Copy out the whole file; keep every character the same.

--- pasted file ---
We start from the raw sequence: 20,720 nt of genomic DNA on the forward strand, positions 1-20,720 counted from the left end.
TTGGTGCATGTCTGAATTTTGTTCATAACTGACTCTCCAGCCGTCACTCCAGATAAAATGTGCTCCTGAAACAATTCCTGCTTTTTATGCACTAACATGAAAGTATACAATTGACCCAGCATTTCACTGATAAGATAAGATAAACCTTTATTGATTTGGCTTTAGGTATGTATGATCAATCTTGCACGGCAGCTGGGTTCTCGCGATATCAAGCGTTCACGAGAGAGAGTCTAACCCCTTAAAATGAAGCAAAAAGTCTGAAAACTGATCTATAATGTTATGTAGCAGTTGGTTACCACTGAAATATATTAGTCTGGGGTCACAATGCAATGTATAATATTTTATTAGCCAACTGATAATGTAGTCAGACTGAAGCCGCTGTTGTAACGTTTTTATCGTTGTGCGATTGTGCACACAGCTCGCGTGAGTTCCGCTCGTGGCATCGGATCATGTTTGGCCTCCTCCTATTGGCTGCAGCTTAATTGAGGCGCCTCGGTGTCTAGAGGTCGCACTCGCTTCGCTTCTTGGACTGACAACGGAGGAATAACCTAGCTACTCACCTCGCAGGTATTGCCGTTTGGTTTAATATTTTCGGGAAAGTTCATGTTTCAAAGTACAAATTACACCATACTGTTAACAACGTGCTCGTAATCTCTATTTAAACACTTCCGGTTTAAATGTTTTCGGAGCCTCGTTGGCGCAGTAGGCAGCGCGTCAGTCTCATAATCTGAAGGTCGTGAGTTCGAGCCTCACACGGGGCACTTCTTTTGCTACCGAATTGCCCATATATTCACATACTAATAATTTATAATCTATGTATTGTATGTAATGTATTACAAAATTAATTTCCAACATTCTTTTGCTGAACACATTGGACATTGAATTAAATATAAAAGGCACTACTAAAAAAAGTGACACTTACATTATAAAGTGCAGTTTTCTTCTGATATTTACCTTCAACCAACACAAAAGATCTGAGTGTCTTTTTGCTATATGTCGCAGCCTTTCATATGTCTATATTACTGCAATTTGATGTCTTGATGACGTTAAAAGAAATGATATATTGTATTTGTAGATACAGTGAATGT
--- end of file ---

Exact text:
We start from the raw sequence: 20,720 nt of genomic DNA on the forward strand, positions 1-20,720 counted from the left end.
TTGGTGCATGTCTGAATTTTGTTCATAACTGACTCTCCAGCCGTCACTCCAGATAAAATGTGCTCCTGAAACAATTCCTGCTTTTTATGCACTAACATGAAAGTATACAATTGACCCAGCATTTCACTGATAAGATAAGATAAACCTTTATTGATTTGGCTTTAGGTATGTATGATCAATCTTGCACGGCAGCTGGGTTCTCGCGATATCAAGCGTTCACGAGAGAGAGTCTAACCCCTTAAAATGAAGCAAAAAGTCTGAAAACTGATCTATAATGTTATGTAGCAGTTGGTTACCACTGAAATATATTAGTCTGGGGTCACAATGCAATGTATAATATTTTATTAGCCAACTGATAATGTAGTCAGACTGAAGCCGCTGTTGTAACGTTTTTATCGTTGTGCGATTGTGCACACAGCTCGCGTGAGTTCCGCTCGTGGCATCGGATCATGTTTGGCCTCCTCCTATTGGCTGCAGCTTAATTGAGGCGCCTCGGTGTCTAGAGGTCGCACTCGCTTCGCTTCTTGGACTGACAACGGAGGAATAACCTAGCTACTCACCTCGCAGGTATTGCCGTTTGGTTTAATATTTTCGGGAAAGTTCATGTTTCAAAGTACAAATTACACCATACTGTTAACAACGTGCTCGTAATCTCTATTTAAACACTTCCGGTTTAAATGTTTTCGGAGCCTCGTTGGCGCAGTAGGCAGCGCGTCAGTCTCATAATCTGAAGGTCGTGAGTTCGAGCCTCACACGGGGCACTTCTTTTGCTACCGAATTGCCCATATATTCACATACTAATAATTTATAATCTATGTATTGTATGTAATGTATTACAAAATTAATTTCCAACATTCTTTTGCTGAACACATTGGACATTGAATTAAATATAAAAGGCACTACTAAAAAAAGTGACACTTACATTATAAAGTGCAGTTTTCTTCTGATATTTACCTTCAACCAACACAAAAGATCTGAGTGTCTTTTTGCTATATGTCGCAGCCTTTCATATGTCTATATTACTGCAATTTGATGTCTTGATGACGTTAAAAGAAATGATATATTGTATTTGTAGATACAGTGAATGT